Corneal scrape as risk of perforation and permanent central corneal scar.
must treat vigorously to avoid complications
Chong Chen Yee
Noor Munirah binti Awang Abu Bakar
• 23 years old lady, presented with 4 days history of redness of
the LE associated with pain. The RE BCVA is 6/6, LE BCVA 6/24.
• 23 years old, young
• 4 days
• Unilateral reduced vision LE
• With complaints of redness and pain
• What is bacterial keratitis?
• An infection of the cornea due to bacteria
• Causes pain, redness, reduced vision, light sensitivity, corneal
infiltrates, ulcerations, anterior chamber inflammation and
tearing or discharge from eye.
• A sight-threatening process
• Usually develops very quickly, and if left untreated, can cause
• The bacteria usually responsible:
• Staphylococcus Aureus (Infection)
• Pseudomonas Aeruginosa(CL wearer)
• Superficial keratitis:
• Affects uppermost layers of the cornea.
• Once healed, there is usually no scar on the cornea.
• Deep keratitis:
• Affects deeper corneal layers.
• Once healed, can be a scar left after healing which may or may
not affect vision, depending on where the scar is located.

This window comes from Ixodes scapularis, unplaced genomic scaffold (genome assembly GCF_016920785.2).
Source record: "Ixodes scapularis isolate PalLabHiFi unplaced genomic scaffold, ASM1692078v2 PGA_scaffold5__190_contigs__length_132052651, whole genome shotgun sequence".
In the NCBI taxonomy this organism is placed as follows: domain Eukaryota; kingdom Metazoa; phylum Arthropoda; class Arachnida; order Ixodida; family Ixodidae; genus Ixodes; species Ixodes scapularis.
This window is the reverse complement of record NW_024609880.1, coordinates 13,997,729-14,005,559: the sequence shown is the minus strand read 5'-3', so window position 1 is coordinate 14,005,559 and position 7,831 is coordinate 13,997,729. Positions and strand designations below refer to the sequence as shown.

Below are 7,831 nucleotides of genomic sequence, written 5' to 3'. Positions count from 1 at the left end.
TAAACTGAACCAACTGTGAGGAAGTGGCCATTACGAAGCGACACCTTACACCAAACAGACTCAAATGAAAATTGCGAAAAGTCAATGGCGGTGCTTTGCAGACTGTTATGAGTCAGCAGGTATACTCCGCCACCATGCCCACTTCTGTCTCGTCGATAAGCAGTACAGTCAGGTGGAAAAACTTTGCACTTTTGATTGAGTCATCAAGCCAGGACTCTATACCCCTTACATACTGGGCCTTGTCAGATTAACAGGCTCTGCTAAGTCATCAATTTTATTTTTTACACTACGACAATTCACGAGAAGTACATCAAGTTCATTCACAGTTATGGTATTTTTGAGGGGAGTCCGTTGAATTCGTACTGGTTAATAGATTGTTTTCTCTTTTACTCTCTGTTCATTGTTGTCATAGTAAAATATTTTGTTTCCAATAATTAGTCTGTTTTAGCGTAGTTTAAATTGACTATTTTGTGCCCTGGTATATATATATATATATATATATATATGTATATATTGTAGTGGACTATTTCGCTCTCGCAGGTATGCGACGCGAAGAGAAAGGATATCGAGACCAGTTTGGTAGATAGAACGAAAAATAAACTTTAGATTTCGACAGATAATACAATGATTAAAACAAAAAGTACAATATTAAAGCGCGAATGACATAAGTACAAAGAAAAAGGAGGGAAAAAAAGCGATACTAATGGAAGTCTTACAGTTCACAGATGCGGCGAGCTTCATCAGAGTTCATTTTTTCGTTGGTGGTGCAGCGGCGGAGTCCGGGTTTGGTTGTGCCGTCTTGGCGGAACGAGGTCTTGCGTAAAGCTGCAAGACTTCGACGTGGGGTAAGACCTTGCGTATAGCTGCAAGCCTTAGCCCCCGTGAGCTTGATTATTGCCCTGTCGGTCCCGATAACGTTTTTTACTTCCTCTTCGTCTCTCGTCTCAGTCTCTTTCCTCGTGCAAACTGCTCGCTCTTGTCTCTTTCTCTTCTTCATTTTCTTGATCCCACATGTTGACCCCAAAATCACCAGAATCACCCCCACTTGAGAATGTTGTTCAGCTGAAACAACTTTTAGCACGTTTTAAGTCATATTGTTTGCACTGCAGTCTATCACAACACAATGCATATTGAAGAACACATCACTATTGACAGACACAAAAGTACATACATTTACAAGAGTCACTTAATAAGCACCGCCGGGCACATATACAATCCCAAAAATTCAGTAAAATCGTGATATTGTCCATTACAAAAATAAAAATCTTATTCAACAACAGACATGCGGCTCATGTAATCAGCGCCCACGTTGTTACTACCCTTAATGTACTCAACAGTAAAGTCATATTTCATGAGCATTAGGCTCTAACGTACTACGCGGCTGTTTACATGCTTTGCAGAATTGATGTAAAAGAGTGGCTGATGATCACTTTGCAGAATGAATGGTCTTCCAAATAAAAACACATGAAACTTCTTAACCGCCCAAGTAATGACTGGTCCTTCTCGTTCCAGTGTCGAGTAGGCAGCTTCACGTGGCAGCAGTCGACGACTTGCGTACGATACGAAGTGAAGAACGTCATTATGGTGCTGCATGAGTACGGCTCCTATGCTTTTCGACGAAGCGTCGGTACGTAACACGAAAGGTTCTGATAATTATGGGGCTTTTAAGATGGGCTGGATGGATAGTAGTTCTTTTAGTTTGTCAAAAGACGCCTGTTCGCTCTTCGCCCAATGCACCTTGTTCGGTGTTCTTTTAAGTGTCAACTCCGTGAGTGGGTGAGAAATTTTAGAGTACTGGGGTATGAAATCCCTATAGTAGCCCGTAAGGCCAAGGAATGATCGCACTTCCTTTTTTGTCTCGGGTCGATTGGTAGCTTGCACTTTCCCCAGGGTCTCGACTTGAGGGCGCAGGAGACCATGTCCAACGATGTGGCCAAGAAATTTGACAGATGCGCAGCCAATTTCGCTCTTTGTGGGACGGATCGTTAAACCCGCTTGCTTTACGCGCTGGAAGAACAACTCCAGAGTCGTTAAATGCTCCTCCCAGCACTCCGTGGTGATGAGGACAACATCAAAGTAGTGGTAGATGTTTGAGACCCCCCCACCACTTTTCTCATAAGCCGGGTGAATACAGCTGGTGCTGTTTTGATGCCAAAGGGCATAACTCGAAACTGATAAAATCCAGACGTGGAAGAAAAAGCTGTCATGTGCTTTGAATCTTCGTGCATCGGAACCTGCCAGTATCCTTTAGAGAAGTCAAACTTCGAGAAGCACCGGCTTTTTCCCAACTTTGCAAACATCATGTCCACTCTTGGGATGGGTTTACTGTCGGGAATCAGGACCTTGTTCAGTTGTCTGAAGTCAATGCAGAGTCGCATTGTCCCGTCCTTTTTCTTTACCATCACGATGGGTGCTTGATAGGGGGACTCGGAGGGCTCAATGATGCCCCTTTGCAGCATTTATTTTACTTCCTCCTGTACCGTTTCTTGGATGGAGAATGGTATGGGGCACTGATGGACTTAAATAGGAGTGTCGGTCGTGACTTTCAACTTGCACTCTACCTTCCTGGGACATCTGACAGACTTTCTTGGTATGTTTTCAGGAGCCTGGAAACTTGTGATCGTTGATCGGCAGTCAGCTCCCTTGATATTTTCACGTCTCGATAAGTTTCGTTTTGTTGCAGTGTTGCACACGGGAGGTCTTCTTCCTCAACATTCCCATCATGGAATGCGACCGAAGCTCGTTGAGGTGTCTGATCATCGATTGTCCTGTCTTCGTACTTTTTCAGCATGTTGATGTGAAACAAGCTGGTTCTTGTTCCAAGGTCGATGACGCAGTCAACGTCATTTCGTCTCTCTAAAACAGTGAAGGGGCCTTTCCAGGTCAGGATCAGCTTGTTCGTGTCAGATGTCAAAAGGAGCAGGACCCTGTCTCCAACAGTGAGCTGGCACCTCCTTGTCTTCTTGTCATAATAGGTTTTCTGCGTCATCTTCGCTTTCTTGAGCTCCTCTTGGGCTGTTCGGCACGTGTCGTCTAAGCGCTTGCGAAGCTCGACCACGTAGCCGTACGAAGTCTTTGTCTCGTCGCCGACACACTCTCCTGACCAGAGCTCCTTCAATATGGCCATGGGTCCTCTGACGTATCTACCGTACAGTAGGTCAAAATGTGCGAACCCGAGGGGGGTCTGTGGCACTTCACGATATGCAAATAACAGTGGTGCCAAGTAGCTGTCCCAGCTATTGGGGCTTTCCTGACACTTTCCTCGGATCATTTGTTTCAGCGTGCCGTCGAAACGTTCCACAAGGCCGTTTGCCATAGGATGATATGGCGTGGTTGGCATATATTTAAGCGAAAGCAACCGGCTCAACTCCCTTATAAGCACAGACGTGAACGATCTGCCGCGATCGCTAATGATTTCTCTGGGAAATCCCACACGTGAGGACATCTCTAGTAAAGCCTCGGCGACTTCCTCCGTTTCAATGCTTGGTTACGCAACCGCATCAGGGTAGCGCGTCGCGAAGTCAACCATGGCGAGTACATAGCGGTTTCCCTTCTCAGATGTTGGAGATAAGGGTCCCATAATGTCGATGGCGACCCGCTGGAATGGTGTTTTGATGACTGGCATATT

Culture Media for Bacteria
Standard Media Common Isolates
Blood agar Anaerobic bacteria
(P. aeruginosa, S.
aureus, S. epidermidis,
Chocolate agar Anaerobic bacteria
(H. influenzae, N.
• Topical anesthetics
(minimal inhibitory effects
on organism recovery)
• Multiple samples from the
advancing borders of
representative area of the
ulcer are often required to
achieve maximal yield of
To confirm the presence of microorganism with sensitivity 55-79%.
To distinguish bacteria from fungi
Gram-positive retain the gentian violet-iodine complex and appear
Gram-negative lose the gentian violet-iodine complex by
decolorization with acid alcohol and appear pink when counterstained
Central or severe keratitis
Loading dose of fluoroquinolone eye drops every 5 to 15 mins for 1st
hourly day and night (48 hours)
hourly day and 2H night (3rd
2H day and 4H night (4th
4H day and night (6th
day, tapered to 6H and stopped when appropriate.
Cycloplegic agents use to decrease shynechia formation and decrease pain and
Use of topical corticosteroids with topical antibiotics. The corticosteroids used
to achieve control of inflammation.
• In this case, this young lady presented with 4 days painful
unilateral reduced vision LE associated with redness.
• The differential diagnosis for this case can uveitis, scleritis,
corneal infection and trauma.
• For corneal infection, among all the possible
microorganisms (Bacteria, virus, fungi, acanthamoeba etc),
only bacterial infection can cause acute ocular pain,
redness and reduced vision.
• The laboratory culture must be made in order to confirm the
• For other possible diagnosis, special investigations must be
• Bartolomei, A. 2014. Bacterial Keratitis.American Academy of
• Murillo-Lopez, F.H. 2014. Bacterial Keratitis. Medscape. From
• Kanski, J,J. 2003. Clinical Ophthalmology: A Systematic
• Jay H. Krachmer, MD, Mark J. Mannis MD, and Edward J.
Holland. Cornea (Fundamentals, diagnosis and management).
edition. 2011. Elsevier.